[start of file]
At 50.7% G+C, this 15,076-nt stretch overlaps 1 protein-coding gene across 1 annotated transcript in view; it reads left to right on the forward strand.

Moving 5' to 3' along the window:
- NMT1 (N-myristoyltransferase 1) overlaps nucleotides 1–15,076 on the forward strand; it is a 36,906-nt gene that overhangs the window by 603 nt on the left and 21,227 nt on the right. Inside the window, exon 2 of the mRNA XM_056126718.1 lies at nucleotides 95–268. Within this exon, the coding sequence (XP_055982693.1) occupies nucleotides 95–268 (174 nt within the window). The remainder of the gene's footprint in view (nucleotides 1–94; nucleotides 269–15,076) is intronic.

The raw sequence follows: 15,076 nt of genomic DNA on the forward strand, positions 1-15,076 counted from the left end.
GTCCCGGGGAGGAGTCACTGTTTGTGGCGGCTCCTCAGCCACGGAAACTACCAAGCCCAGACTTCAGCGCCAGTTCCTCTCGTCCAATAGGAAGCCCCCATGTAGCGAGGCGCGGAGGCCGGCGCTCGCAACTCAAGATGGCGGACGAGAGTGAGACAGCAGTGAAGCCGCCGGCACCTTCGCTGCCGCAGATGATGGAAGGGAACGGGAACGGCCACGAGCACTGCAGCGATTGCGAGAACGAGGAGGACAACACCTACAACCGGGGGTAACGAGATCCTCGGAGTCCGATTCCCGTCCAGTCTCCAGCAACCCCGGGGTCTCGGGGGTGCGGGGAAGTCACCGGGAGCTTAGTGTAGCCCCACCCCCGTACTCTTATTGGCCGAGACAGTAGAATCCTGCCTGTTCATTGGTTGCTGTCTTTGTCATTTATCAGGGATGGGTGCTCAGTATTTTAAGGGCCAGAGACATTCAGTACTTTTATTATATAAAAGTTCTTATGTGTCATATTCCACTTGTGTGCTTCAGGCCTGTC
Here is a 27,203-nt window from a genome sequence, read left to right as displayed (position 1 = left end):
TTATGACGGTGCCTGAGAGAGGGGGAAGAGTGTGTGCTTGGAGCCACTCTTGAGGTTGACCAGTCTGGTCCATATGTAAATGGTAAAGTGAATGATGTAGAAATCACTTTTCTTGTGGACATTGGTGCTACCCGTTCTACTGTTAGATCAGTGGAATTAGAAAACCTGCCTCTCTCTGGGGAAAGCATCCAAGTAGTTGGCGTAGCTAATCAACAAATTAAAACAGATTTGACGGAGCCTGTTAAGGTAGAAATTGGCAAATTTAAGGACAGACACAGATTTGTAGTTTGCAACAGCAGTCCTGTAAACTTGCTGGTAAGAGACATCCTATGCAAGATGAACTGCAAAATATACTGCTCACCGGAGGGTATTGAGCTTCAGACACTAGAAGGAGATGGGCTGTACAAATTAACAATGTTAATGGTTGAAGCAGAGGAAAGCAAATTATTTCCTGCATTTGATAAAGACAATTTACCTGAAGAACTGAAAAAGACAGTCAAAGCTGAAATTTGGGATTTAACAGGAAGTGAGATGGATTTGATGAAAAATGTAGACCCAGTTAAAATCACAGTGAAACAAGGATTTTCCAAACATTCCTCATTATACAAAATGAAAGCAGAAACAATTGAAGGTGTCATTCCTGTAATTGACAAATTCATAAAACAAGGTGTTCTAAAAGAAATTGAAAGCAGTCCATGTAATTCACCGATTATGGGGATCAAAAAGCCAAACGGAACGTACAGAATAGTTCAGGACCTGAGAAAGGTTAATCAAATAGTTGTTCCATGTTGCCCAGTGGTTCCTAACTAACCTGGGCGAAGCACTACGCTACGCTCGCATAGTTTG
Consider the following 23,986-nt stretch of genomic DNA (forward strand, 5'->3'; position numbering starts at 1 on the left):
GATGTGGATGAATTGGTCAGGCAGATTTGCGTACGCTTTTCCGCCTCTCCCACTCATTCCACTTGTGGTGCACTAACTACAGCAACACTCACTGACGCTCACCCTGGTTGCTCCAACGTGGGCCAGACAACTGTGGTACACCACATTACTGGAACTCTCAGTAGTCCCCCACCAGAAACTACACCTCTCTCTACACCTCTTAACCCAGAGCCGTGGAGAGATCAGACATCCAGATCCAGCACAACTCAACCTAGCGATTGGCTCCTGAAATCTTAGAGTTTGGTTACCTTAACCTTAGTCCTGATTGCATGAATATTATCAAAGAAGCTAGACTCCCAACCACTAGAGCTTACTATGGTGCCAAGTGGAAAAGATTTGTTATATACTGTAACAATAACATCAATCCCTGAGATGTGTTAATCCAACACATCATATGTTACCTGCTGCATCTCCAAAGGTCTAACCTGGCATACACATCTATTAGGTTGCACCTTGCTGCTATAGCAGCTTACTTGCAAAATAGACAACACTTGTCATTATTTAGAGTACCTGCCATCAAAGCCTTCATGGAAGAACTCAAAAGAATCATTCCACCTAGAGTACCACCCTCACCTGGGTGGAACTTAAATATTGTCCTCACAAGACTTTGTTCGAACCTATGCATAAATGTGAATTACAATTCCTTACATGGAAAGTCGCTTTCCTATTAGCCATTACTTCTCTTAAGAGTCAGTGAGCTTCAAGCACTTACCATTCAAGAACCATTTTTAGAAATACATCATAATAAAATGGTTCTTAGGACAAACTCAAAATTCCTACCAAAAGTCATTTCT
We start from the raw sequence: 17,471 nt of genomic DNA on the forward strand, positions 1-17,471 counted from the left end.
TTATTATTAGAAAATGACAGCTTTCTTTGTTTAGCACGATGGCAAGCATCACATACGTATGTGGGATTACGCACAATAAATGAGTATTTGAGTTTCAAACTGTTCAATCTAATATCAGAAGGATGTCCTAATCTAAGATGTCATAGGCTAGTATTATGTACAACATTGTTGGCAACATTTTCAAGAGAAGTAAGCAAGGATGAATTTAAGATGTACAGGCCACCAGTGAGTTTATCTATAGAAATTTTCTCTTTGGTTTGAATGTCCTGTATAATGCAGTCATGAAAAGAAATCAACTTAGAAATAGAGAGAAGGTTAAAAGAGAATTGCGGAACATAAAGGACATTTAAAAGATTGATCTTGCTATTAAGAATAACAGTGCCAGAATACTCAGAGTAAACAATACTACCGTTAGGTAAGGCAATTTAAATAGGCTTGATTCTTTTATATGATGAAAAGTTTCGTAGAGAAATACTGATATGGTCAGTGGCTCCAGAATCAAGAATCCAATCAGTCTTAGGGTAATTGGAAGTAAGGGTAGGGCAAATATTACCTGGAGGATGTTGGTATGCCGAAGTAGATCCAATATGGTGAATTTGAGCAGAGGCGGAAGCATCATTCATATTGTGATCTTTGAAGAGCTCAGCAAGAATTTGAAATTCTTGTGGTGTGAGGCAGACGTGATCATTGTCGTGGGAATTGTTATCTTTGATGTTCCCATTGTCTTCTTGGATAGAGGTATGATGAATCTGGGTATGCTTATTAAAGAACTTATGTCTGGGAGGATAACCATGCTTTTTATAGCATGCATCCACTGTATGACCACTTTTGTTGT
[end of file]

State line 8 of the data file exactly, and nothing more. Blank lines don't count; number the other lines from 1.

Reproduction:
Consider the following 23,986-nt stretch of genomic DNA (forward strand, 5'->3'; position numbering starts at 1 on the left):